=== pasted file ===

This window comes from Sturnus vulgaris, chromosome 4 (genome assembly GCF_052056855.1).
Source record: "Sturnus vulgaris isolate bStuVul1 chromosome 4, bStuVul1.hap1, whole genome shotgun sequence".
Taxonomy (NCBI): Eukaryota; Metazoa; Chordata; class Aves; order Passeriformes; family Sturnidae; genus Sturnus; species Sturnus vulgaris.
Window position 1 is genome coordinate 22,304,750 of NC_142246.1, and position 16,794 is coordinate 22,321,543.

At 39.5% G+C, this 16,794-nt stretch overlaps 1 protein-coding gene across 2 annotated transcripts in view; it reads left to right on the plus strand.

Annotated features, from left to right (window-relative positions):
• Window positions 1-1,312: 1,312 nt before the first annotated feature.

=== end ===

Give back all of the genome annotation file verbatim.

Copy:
This window comes from Sturnus vulgaris, chromosome 4 (genome assembly GCF_052056855.1).
Source record: "Sturnus vulgaris isolate bStuVul1 chromosome 4, bStuVul1.hap1, whole genome shotgun sequence".
Taxonomy (NCBI): Eukaryota; Metazoa; Chordata; class Aves; order Passeriformes; family Sturnidae; genus Sturnus; species Sturnus vulgaris.
Window position 1 is genome coordinate 22,304,750 of NC_142246.1, and position 16,794 is coordinate 22,321,543.

At 39.5% G+C, this 16,794-nt stretch overlaps 1 protein-coding gene across 2 annotated transcripts in view; it reads left to right on the plus strand.

Annotated features, from left to right (window-relative positions):
• Window positions 1-1,312: 1,312 nt before the first annotated feature.